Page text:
Classes for young children should be small--no more than five three and four year olds.  As children get older and are more comfortable and proficient in the water, class size can increase to eight or 10.  For younger children, classes should be fun and the teachers caring nurturing, with the emphasis on helping children feel comfortable in the water through games and other fun activities. At first, children learn skills such as getting their face wet, blowing bubbles, and basic breathing.  Next, they learn front floating.  Children naturally do the "dog paddle," as they try to keep their face out of the water.  However, they will be encouraged to learn the breast stroke.  The front crawl or free style is not taught first, as young children find it difficult to get their arms out of the water.  Kicking is taught early to help children learn to keep themselves up.  This is especially important, as some children are "sinkers" and need to know how to keep themselves afloat.  Kicking is practiced holding onto a wall, holding onto Mom or Dad as they walk backwards in the pool, or holding onto a long barbell.  Kicking helps kids get the idea that they are able to move in the water.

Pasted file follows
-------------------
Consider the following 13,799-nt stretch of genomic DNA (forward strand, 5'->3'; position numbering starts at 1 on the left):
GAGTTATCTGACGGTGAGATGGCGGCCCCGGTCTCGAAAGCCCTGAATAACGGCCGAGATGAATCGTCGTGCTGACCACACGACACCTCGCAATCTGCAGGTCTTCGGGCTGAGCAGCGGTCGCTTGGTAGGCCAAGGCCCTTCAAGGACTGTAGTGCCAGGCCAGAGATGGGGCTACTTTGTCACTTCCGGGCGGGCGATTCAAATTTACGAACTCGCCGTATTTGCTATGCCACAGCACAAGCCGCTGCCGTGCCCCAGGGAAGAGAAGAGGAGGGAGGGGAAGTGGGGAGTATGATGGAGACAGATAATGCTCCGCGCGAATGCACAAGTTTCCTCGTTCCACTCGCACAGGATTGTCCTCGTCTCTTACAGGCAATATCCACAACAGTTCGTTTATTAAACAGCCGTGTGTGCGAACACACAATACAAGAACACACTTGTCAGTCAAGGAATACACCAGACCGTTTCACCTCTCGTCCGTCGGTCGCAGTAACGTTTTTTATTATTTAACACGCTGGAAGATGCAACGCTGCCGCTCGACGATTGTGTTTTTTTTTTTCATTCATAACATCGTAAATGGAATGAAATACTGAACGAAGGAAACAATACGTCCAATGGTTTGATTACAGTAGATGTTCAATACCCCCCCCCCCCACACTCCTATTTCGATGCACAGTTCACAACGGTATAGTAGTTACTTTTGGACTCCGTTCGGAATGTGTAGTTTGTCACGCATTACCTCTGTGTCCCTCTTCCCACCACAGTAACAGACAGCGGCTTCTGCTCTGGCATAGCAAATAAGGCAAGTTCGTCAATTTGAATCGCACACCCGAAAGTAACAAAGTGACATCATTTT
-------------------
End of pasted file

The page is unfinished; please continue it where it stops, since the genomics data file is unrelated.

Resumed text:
By the age of five or six, kids should experience swimming with their clothes on. This is important so that they don't panic if they fall into the water by mistake.  Clothing should include long sleeved shirt, long pants, and shoes.  Younger children should just get the feel of swimming with clothing on.  Older children should practice removing their clothes while in the water.

Should parents stay for a child's swimming lesson or should they disappear?

It's usually ok for parents to stay and watch a private swimming lesson, but that is less often the case for group lessons.  However, if a child is frightened or crying, it is good to have Mom there to comfort him or her.  Parents need to know their own child and also discuss whether to stay or go with the instructor.  However, parents should not be surprised or offended if the teacher asks them to leave. If there are any concerns, parents shouldn't be embarrassed to ask what is going on.